I am wholeheartedly and unashamedly a history nerd. I love it. It’s the story of humankind, and there’s always something more to learn. The Inca are tucked away in a little-explored corner of the historical zeitgeist, and for most of my childhood and teens I had them grouped in with the Aztec and the Maya as New World civilizations that did not survive the arrival of Europeans. At some point I heard the improbable story of Francisco Pizarro’s one-upping Hernán Cortés in audacity and rapaciousness, but really the Inca meant nothing more to me than a source of the silver and gold that filled those galleons English pirates and privateers hunted throughout the 17th and 18th Centuries. The Inca as a people were a blank to me, and I was on a Roman history kick that I’ve never really gotten over.

Sometimes it’s the little things that draw your attention to an idea that will consume years of your life. There’s a great exchange in Seinfeld where George Costanza tells Jerry that his favourite explorer was Hernando de Soto.

“De Soto? What did he do?” Jerry asks.

“He discovered the Mississippi,” George replies.

“Yeah, but they were going to find that anyway!” Jerry protests.

The delivery of that line always tickled me, and one day I decided to read a book about conquistadores to see what all the fuss was about.  It turns out before De Soto led his ill-fated expedition into Florida and across the American South he had already earned fame and fortune as the leader of Pizarro’s horsemen against the Inca. I flipped to the chapter on Pizarro, and I read two things that got my immediate attention: First, the Emperor Atauhuallpa (I should mention there are several different accepted ways to spell his name. I’m using the one that appears in my book) was the winner of a recent civil war and indeed had not yet undergone his coronation when Pizarro’s men seized him and demanded the largest ransom in history only to kill him after it was paid; second, smallpox had hit the Inca years before the arrival of the Spaniards, and a quarter of the population had died.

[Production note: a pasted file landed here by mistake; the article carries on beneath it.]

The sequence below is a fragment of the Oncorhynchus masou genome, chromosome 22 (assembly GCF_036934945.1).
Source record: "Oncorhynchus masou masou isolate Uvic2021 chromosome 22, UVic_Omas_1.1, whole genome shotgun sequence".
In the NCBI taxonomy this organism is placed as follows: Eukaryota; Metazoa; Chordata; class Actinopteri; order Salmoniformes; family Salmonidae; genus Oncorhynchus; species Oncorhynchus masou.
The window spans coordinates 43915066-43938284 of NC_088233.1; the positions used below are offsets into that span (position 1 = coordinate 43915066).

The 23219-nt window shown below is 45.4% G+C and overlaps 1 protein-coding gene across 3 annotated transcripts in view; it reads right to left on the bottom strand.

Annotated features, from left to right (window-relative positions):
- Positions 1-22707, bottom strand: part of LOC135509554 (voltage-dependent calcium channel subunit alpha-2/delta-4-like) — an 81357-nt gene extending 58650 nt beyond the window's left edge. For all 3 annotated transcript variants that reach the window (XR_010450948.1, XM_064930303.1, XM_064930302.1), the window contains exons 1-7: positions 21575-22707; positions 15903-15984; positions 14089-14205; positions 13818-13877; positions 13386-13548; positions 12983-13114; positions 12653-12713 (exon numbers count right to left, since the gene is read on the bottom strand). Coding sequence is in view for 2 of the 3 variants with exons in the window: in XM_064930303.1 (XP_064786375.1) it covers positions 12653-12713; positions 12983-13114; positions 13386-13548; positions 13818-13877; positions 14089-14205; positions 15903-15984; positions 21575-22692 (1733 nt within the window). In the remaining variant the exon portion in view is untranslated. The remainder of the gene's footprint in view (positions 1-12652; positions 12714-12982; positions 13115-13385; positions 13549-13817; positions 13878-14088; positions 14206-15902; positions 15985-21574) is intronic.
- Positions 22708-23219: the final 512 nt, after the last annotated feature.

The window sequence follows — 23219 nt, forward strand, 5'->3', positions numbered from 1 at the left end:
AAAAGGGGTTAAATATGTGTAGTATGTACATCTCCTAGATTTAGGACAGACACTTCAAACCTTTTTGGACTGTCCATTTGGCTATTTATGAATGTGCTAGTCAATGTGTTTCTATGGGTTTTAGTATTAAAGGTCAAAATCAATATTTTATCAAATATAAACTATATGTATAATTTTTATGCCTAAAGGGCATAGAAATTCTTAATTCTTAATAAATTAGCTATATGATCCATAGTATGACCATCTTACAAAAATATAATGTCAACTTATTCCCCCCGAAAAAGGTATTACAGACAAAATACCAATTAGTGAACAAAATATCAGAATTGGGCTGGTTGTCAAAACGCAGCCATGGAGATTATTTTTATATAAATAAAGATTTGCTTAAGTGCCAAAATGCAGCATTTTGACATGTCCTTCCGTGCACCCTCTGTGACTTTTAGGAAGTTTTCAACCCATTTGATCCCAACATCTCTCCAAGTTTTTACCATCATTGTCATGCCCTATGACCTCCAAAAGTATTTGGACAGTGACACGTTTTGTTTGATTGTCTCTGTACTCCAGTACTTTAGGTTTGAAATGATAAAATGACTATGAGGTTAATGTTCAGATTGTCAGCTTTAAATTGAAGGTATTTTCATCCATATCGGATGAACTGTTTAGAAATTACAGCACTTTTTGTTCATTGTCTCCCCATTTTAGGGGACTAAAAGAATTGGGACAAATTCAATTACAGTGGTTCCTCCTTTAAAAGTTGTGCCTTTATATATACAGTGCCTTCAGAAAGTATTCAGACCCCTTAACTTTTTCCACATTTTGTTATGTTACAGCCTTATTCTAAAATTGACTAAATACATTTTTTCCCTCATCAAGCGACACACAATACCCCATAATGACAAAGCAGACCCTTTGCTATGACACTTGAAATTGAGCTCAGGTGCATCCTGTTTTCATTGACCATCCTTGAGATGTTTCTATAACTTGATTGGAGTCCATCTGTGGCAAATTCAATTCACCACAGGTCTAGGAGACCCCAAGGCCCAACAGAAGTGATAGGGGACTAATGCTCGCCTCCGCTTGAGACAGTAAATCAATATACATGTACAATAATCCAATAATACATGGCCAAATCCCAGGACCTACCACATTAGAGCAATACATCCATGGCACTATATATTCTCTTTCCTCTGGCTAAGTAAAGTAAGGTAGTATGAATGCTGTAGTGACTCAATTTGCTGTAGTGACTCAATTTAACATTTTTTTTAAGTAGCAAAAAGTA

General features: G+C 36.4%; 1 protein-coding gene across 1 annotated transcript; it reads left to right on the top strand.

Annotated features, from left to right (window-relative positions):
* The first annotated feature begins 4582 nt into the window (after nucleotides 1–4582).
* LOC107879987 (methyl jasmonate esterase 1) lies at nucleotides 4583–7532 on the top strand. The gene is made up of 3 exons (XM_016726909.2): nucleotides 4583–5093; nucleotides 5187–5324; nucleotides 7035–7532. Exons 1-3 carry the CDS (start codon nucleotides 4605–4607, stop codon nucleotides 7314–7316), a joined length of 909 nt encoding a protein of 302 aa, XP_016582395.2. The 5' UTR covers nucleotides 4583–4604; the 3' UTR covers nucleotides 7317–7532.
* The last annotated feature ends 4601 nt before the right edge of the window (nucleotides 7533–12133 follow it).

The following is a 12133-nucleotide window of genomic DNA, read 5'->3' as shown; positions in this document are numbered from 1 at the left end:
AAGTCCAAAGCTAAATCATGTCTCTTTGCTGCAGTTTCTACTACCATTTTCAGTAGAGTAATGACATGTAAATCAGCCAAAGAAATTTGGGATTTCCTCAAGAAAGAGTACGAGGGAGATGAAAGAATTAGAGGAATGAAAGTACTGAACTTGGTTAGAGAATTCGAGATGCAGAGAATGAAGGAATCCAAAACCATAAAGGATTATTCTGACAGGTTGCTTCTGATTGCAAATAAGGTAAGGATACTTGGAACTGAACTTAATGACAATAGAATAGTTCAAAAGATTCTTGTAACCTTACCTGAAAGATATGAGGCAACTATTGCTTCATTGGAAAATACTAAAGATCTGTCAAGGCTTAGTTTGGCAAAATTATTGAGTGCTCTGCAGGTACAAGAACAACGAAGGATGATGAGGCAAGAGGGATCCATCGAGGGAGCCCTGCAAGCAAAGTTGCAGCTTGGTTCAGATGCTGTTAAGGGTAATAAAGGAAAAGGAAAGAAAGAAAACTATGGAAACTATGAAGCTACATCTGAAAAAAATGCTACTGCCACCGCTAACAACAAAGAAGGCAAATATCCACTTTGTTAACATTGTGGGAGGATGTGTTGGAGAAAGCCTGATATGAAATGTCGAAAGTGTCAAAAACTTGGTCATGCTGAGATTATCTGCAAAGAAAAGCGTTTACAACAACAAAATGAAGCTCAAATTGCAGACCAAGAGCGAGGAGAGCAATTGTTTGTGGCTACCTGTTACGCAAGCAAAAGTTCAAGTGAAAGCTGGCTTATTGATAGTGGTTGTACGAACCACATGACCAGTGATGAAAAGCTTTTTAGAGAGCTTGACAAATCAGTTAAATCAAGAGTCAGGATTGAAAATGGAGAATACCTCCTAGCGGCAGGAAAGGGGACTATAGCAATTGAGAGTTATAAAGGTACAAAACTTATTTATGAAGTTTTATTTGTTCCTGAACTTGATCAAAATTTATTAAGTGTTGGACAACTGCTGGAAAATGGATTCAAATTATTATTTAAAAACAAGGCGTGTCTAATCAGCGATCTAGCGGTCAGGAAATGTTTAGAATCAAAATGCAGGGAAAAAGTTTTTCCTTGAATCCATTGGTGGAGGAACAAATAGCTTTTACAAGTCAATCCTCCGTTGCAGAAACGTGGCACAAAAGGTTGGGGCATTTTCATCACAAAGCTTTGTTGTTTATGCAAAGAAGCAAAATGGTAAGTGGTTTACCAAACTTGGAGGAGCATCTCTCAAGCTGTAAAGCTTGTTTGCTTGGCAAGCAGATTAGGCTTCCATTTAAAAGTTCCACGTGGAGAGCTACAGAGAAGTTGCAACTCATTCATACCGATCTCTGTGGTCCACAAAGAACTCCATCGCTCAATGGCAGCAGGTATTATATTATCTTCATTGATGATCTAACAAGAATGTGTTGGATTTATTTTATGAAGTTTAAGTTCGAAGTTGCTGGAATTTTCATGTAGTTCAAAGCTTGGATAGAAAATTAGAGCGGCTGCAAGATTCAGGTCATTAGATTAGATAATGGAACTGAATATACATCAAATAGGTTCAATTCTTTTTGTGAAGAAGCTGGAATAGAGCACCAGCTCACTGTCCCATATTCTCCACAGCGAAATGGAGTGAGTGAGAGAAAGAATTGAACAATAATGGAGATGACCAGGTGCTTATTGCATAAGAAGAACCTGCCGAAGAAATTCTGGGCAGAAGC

Right there, I knew there was something more to the Inca than just the drama of Pizarro’s improbable conquest.

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Pyrrhus and Hannibal: What Great Enemies Taught Rome

I’ve had a lot of fun reworking two of my old university essays so far on this blog, one on the South African War and one on the foreign policy of John Diefenbaker. I’m pleased to say they are among my most popular posts so far, and so I’d like to continue posting content like this from time to time.